482 U. S. 437
June 15, 1987
An old law from 1853 said that federal courts could require losing parties to pay up to $30 per day to cover the expenses of expert witnesses. Since expert witnesses are a wee bit more expensive these days, some courts interpreted Rule 54(d) from the Federal Rules of Civil Procedure as giving courts discretion to go above that statutory limit in awarding court costs.
Rehnquist wrote for seven Justices, rejecting the claim that Rule 54(d) allowed courts to exceed the $30 per day limit from the 1853 Fee Act. To allow courts that kind of discretion, he said, would make the provisions of the Fee Act entirely without meaning. Furthermore, the discretion that Rule 54(d) allowed was not incompatible with the Fee Act’s limits, because of the possibility of downward (rather than upward) discretion. To round out this analysis, Rehnquist showed how consistent all of this was with precedents over the years. Blackmun added a one sentence concurrence which left open the possibility that Section 1988 might allow for higher expert witness fees.
Marshall tossed off a baffling dissent that was joined by Brennan. Observing that the Fee Act did not purport to be an exhaustive list of allowable costs, he said that Rule 54(d) gave courts basically unlimited discretion in awarding costs. He also pointed out that Rule 54(d) had no real meaning under the majority’s analysis, since the Fee Act had already made awarding the enumerated costs discretionary. Marshall further argued that principles of equity required the ability to impose higher costs.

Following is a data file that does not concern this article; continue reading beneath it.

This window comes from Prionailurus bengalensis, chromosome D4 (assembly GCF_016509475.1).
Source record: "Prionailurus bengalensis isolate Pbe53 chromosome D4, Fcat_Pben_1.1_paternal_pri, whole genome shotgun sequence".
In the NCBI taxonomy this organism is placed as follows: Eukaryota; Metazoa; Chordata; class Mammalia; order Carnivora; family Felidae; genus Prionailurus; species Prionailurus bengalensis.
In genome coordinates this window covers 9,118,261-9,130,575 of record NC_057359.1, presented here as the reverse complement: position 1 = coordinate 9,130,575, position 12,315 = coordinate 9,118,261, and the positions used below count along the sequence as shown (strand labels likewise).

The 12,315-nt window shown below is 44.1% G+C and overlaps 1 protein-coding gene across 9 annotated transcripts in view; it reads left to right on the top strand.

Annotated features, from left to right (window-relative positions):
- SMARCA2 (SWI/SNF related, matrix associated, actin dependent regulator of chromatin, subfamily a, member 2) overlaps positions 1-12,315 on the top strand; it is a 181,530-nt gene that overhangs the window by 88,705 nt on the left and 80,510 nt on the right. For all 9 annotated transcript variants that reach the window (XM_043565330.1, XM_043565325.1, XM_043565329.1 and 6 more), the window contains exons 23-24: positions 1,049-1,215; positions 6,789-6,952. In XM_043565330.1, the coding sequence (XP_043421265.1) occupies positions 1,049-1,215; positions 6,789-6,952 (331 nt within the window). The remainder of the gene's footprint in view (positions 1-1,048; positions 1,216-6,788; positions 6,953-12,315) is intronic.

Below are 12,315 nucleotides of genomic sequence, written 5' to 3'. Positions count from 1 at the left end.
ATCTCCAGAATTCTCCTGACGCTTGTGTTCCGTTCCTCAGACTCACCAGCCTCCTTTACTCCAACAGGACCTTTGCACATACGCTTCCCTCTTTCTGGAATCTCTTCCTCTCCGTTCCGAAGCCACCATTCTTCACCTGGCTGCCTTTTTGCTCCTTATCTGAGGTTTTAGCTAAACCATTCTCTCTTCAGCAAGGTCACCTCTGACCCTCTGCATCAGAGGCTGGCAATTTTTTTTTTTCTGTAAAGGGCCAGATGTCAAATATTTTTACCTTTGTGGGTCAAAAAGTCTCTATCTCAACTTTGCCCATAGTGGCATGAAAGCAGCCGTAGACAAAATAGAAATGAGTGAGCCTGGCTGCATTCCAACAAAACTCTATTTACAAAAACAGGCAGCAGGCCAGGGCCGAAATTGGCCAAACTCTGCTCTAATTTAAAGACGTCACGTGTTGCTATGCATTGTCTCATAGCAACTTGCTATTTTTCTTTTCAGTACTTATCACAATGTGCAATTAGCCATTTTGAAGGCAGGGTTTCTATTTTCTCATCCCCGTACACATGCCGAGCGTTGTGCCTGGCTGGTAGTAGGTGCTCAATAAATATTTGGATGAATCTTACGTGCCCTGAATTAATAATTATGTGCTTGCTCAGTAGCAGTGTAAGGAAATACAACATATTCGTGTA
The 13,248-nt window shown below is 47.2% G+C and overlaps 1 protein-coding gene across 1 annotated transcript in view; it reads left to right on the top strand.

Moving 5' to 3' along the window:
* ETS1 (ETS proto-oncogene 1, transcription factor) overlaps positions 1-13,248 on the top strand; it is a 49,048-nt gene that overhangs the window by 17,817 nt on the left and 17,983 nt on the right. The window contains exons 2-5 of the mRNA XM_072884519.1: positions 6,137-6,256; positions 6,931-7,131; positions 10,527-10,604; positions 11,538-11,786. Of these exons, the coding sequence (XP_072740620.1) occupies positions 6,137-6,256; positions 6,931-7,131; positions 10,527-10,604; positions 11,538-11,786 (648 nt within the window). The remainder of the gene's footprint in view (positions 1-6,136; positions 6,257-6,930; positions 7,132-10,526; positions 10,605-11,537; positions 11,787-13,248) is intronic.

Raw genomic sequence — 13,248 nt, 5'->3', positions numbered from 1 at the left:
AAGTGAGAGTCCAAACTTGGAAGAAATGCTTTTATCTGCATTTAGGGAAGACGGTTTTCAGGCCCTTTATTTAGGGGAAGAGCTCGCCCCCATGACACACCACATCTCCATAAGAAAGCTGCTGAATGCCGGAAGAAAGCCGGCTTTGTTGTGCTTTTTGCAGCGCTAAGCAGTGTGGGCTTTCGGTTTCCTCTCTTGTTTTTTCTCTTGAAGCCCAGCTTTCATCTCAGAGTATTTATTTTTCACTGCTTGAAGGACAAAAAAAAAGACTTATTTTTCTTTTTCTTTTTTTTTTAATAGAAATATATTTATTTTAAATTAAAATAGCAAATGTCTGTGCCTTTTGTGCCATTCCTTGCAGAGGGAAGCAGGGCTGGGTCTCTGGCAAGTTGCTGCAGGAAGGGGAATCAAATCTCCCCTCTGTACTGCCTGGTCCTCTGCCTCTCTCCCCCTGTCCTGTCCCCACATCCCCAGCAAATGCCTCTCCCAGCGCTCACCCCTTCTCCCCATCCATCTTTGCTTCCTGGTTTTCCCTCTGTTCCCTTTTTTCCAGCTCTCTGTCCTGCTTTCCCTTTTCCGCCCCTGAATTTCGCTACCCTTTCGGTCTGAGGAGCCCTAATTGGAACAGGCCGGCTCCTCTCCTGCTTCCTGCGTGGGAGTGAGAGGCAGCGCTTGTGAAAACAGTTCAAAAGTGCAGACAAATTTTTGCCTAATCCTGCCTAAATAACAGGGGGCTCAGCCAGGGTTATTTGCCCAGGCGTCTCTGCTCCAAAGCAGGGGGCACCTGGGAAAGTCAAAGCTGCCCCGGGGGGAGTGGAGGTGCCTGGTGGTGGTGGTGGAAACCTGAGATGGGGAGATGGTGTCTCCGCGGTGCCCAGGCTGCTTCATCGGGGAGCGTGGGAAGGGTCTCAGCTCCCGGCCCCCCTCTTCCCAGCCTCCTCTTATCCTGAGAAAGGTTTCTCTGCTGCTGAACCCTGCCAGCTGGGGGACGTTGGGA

I call the dissent “baffling” because it never once even attempts to explain away or even address the plain $30 limit in the statutory text. In conservative circles, Marshall and Brennan have a reputation of being unprincipled activist hacks. This looks like precisely the sort of dissent which ultimately garnered them that reputation. What’s so frustrating is that it isn’t even good activism. The last thing this nation needs is more civil lawsuits, more overpaid expert witnesses, and more vindictive court cost shifting.